Men's U23 Failure

Men’s U23 Team Has Failed to Qualify Again

The United States Men’s U23 team has failed to qualify for the Olympics for the third straight cycle. The last time that they qualified was in 2008, when a roster of mostly college players made it by finishing second at CONCACAF U-23 Championships. This year, with an all MLS squad and a coach who had never led a national team before, their fate was all but sealed from the start.

After failing to qualify for the last World Cup there were a lot of hopes placed on the back of the U23 men’s team. Qualification should have been completed last year but got delayed due to COCID-19.

We are in the golden age of young US players, so we should be able to field a very good team. Right?

This is not just about missing out on an opportunity to make history; it is also about missed opportunities to grow soccer across America. With so few spots available every four years, this failure puts into question whether or not there will be any future Olympic teams featuring American players in international competition.

From the get-go it seemed that the cards were stacked against us.

  • We went with an MLS team, but the MLS is in pre-season and the players are not game ready, or game fit.
  • The senior national team was playing meaningless friendlies in Europe.
  • Major teams in Europe were under no obligation to release players for U23 fixtures.
  • MLS did not release all players to play in these games.
  • An untested manager in Jason Kreis.

The Results

Qualifying

United States U23 1 – 0 Costa Rica U23 (March 18th)

Dominican Republic U23 0 – 4 United States U23 (March 21st)

Mexico U23 1 – 0 United States U23 (March 24th)

The US had a nervy and uninspired win over Costa Rica in their first game, with a first-half goal from Jesus Ferreria. Then they had a decent win over the Dominican Republic in their second group stage game. With goals from Djordje Mihailovic, Hassani Dotson (2), and Jackson Yueill.

The United States then lost 1 – 0 to Mexico in Guadalajara in their final group game. Both teams were both assured of going through to the next round, so it was a bit of a non-event. The United States finished Group B in second place and was scheduled to play Honduras. Easy, right? Not so fast, the Honduras team had qualified for the last three Olympics and were hungry to make it number four.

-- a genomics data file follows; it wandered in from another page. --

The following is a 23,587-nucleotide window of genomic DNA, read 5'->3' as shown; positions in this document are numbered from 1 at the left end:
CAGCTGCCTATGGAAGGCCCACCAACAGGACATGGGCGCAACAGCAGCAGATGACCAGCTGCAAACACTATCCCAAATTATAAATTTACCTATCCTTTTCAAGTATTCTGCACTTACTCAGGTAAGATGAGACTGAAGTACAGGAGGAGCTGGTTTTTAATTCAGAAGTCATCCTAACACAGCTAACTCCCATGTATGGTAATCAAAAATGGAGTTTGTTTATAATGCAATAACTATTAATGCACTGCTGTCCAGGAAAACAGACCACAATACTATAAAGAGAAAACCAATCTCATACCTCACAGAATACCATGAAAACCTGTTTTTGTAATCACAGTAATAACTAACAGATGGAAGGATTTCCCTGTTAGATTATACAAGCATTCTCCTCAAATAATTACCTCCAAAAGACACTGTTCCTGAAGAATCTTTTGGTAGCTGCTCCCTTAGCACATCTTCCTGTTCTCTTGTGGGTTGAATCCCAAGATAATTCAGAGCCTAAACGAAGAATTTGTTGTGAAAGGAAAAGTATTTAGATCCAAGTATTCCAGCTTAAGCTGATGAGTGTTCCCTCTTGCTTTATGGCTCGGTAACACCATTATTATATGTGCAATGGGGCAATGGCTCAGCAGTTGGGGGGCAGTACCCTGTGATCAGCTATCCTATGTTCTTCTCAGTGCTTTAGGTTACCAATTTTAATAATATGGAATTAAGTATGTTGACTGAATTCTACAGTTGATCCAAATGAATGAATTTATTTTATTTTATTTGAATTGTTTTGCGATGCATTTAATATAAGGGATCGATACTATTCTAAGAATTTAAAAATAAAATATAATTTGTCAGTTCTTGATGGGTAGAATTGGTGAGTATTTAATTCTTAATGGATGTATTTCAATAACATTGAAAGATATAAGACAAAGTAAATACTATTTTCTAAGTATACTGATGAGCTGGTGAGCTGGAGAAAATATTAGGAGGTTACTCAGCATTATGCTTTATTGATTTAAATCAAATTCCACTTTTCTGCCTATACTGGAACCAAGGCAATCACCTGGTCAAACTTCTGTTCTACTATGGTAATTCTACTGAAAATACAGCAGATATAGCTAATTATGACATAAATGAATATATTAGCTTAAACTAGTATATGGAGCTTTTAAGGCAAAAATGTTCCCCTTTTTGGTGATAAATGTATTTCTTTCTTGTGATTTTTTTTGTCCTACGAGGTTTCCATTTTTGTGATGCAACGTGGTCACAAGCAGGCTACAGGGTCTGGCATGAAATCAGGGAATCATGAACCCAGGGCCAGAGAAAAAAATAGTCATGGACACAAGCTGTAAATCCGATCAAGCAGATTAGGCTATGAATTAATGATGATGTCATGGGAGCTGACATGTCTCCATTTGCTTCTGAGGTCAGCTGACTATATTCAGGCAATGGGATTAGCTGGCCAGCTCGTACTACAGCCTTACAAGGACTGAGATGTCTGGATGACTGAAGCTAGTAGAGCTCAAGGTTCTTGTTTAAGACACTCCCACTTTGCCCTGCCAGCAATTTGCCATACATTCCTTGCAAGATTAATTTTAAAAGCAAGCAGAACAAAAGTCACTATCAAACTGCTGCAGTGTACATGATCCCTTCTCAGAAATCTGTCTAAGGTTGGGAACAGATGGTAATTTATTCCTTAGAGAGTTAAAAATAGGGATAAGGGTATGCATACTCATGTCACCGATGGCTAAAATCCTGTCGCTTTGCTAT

Semi-Final

Honduras U23 2 – 1 United States U23 (March 28th)

For me, the United States came out with no game plan and no intensity. Honduras was the better team and scored a goal from a free-kick in the dying seconds and the last touch of the half. Poor defending and goalie David Ochoa could have done better.

Mihailovic was subbed out at halftime after being fairly anonymous in the first half. The second half went from bad to worse very quickly when David Ochoa (goalie) tried to pass out of the back and had his pass blocked by Luis Palma, and it went straight into the goal.

The United States captain and San Jose Earthquakes midfield player Jackson Yueill scored a screamer from the edge of the box. The U.S. was back in the game. They dominated the rest of the game but did not create many clear-cut chances. Jonathan Lewis came close a couple of times but could not get his feet right.  I thought Tanner Tessmann had an impressive outing. The 19-year-old Dallas winger looked impressive and nearly turned the game in the favor of the U.S. 

That is it, the game was lost and we have to wait three more years to try again.

What Did We Learn?

Well, we learned that we are not good enough, that we can go into a tournament with a C or D team and expect A team results.  We need a coach that is a highly motivated coach that really knows these young players but to be fair if the coach is in a three-legged race and the competition are sprinters what hope do we have? No one seems to be on the same page.

What Might’ve  Been This Summer

We could have seen Christian Pulisic (22) teaming up with Gio Reyna (18, and Josh Sargent (20), Daryl Dike (20, and Brenden Aaronson (20),  Sebastian Soto (20), or Konrad de la Fuente (19) upfront.

In midfield Weston McKennie (22), with Tyler Adams (21), and Yunus Musah (18)

At the back, we could have had Sergiño Dest (20), with Chris Richards (20), and Reggie Cannon (22).

Imagine if even half of these players would have been able to play in the Olympics this summer. Hey it was good enough for Michael Jordan, and Scotty Pippen.